Tomorrow is the release day of the next installment of the 30th anniversary Zelda amiibo which features 3 different versions of Link which are from Twilight Princess, Skyward Sword and Majora's Mask. For some unknown reason Nintendo decided to release each amiibo as a store exclusive to EB Games (Twilight Princess), Best Buy (Majora's Mask) and Amazon (Skyward Sword) here in Canada. Unfortunately I wasn’t able to reserve any of these amiibo, and most likely won’t be able to buy them. While I was aware of the pre-order dates, I decided to not pre-order because as a collector I prefer the experience of entering a store and selecting the best version I want. It’s something I have been doing ever since the first amiibo released. I never imagined that Nintendo Canada would make these so limited that they would sell out on pre-orders. Online they sold out within minutes, and in-store some stores received between 8-10 figures while other locations didn’t receive any at all.
I’m now left angry and disappointed by Nintendo for using these evil marketing strategies to garner hype for its brand. And I do mean hype because it’s not about the money. If it were about the money, the NES Classic Edition would have been released in large quantities and made Nintendo millions. While I’m sure Nintendo must have some reasoning behind its marketing strategy, I feel like there are times when intentionally depriving the market of some popular item can have negative consequences. Beyond disappointing loyal fans, and leaving profits on the table I feel like it consequently creates a need for piracy.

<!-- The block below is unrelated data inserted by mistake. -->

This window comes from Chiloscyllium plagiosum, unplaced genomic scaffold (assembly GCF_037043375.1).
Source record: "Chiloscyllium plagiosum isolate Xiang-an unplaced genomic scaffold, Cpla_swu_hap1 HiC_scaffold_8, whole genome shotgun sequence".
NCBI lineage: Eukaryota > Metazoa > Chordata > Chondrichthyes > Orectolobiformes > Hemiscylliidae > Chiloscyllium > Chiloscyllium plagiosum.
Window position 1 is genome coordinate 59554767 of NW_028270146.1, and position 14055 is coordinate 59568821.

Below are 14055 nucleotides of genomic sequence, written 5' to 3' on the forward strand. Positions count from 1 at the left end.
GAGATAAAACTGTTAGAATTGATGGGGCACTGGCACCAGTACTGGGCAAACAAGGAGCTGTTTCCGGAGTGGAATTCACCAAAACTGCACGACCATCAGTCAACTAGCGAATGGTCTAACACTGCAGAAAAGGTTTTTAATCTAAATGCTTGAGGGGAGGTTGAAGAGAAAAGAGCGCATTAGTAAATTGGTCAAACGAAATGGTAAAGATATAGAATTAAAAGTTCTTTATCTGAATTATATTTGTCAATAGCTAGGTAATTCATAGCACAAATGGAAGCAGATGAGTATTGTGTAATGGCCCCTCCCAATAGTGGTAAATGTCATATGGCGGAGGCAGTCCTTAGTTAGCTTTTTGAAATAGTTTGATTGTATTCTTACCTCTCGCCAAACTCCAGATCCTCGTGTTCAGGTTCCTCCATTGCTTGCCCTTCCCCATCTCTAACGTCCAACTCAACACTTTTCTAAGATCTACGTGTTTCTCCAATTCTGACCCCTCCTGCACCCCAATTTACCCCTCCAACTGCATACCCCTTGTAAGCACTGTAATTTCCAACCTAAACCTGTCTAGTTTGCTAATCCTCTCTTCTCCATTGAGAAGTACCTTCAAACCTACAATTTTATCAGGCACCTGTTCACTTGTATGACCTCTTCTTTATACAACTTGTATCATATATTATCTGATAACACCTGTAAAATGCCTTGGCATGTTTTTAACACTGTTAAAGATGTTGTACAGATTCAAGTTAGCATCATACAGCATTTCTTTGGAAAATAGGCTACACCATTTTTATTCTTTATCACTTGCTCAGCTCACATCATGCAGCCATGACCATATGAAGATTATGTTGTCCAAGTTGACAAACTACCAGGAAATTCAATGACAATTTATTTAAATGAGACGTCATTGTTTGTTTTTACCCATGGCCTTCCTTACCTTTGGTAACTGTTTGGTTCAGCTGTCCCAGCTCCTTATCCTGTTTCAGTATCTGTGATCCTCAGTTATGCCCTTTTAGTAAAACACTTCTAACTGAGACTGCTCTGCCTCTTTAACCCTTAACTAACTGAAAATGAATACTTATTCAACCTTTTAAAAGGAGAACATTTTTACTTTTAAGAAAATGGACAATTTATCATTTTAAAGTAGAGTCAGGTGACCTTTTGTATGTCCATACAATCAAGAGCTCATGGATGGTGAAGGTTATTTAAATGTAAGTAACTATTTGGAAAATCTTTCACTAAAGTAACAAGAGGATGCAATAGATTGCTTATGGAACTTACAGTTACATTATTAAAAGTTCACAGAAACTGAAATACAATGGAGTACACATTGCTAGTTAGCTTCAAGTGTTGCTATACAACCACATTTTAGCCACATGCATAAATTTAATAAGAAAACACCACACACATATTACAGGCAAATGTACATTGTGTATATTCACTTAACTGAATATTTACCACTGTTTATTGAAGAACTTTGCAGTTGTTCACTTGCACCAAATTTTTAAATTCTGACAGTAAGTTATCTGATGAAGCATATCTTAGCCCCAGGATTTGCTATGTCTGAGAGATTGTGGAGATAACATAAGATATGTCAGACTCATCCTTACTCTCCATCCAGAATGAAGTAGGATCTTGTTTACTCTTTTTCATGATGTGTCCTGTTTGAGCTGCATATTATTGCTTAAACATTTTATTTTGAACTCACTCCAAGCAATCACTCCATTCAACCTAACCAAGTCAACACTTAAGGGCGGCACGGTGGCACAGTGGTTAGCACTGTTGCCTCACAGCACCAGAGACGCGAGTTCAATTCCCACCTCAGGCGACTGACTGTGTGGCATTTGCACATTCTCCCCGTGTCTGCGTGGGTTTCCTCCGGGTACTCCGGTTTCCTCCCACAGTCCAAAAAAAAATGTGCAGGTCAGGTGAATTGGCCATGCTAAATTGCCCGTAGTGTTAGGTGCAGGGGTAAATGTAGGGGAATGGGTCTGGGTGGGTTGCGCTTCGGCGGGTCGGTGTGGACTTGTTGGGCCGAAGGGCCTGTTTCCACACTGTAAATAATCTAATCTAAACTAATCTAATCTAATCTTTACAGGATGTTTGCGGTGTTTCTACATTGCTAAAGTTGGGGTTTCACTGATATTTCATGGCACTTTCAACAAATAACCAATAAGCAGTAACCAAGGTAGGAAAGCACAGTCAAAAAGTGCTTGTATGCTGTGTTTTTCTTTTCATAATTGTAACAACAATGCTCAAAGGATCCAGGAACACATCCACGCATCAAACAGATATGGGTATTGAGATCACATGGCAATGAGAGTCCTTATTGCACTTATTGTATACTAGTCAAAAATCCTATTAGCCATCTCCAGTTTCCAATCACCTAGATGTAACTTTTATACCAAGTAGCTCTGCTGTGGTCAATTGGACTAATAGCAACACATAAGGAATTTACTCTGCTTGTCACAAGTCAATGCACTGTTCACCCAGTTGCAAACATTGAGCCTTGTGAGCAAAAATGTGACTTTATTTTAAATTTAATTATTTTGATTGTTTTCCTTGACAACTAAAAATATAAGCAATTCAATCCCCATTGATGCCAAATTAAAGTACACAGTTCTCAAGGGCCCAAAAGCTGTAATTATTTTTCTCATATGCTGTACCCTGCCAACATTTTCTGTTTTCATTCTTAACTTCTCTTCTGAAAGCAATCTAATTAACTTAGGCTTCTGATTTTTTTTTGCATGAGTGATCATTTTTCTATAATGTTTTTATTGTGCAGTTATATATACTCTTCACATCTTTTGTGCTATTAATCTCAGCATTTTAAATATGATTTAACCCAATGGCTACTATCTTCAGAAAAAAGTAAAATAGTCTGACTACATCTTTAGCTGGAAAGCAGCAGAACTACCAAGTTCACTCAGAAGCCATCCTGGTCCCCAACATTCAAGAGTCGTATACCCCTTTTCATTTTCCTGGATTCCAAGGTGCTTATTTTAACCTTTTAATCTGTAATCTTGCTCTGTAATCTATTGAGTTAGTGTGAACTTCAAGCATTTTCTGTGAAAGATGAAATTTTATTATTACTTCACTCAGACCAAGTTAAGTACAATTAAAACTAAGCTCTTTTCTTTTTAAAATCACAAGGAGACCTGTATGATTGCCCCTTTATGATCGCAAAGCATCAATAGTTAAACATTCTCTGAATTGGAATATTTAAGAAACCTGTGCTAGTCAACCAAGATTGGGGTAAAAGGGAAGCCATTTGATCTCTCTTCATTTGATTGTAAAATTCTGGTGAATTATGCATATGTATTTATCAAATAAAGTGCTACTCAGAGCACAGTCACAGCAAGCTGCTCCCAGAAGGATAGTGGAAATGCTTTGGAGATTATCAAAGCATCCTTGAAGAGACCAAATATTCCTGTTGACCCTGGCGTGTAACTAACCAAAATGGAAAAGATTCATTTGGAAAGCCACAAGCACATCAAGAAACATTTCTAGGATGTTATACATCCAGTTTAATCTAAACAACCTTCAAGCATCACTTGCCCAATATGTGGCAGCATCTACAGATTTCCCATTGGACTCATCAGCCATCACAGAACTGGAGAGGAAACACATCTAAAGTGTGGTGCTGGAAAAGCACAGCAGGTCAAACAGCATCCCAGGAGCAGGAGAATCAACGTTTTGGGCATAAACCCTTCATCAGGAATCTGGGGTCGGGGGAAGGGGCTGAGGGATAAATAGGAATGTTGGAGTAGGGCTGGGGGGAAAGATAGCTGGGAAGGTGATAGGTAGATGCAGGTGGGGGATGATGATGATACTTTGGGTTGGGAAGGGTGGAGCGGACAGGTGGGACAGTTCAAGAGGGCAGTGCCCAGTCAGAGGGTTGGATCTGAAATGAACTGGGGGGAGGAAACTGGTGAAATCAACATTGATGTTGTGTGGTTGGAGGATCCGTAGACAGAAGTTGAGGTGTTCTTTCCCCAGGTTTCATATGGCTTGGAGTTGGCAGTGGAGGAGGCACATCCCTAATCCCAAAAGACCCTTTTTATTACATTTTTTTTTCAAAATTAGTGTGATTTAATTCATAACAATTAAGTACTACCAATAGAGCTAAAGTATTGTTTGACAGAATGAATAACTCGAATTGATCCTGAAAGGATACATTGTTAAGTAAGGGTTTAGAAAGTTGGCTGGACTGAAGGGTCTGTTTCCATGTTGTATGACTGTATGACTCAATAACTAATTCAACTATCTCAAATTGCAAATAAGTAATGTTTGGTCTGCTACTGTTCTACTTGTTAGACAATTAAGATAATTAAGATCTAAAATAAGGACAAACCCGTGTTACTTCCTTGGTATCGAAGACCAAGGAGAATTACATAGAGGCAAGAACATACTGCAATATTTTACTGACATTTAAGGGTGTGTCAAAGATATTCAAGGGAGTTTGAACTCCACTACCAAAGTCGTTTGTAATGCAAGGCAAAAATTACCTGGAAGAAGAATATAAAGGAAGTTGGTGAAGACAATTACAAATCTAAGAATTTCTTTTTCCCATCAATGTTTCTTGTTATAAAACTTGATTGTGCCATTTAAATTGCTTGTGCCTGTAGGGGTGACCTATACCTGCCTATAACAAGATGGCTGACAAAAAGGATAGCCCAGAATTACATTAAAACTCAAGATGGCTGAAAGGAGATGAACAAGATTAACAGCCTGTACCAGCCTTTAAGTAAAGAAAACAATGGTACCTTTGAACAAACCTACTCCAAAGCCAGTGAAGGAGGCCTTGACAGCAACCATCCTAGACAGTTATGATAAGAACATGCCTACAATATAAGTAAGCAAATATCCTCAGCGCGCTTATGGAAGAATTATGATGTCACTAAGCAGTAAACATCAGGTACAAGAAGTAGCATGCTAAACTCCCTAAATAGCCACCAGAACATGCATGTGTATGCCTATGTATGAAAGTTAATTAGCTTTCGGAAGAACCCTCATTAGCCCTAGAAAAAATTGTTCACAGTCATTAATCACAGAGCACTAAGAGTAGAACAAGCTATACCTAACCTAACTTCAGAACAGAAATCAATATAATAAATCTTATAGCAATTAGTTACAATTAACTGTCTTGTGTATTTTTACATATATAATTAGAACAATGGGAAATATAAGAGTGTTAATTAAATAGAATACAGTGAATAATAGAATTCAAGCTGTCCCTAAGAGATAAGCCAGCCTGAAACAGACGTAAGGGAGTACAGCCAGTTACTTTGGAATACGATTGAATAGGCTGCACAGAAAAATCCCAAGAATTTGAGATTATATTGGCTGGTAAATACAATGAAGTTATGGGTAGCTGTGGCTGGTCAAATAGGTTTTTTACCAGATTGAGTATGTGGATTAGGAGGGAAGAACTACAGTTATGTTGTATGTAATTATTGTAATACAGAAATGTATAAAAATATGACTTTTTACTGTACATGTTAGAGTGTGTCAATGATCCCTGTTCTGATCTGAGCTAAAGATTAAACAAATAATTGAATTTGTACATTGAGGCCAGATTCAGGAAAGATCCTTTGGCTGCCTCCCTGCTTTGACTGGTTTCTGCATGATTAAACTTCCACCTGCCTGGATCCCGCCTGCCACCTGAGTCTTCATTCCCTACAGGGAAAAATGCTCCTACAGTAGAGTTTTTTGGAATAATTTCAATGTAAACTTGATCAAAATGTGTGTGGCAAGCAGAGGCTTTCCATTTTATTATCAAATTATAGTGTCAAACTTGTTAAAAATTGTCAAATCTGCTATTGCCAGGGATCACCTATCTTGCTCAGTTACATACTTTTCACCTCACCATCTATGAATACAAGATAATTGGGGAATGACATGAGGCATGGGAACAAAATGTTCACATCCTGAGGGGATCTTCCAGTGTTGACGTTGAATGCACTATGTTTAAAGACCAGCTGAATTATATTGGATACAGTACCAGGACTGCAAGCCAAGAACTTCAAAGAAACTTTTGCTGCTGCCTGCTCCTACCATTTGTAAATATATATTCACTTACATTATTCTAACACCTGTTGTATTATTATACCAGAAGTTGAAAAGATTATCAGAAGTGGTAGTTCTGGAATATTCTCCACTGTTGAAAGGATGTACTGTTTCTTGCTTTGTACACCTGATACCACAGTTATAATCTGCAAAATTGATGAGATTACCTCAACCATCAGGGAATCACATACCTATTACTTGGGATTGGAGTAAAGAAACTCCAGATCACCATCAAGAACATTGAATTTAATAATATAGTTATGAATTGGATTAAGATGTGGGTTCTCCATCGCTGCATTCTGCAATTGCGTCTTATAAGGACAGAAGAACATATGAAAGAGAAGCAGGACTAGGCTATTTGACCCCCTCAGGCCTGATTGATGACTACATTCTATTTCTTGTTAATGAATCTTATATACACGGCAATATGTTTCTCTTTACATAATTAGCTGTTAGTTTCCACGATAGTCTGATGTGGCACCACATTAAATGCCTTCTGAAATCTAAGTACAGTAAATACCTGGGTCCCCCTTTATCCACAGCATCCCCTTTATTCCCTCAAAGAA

As a disappointed Nintendo fan I now feel justified in looking for NFC enabled amiibo cards. NFC (Near Field Communications) cards are unofficial Nintendo cards that contain all the data from one particular amiibo figure. You then basically scan the tag on the card and it works as if it were the original amiibo figure. If you can’t even buy the original figure in a store, then this is the best option for people who want to enjoy the full amiibo experience from their Nintendo games. So this is my only option now, especially because the resell market is too expensive and profits don’t support Nintendo either. I can imagine this is how people who weren’t able to get the NES Classic Edition must feel when they resort to getting a NES Raspberry Pi in order to play those games.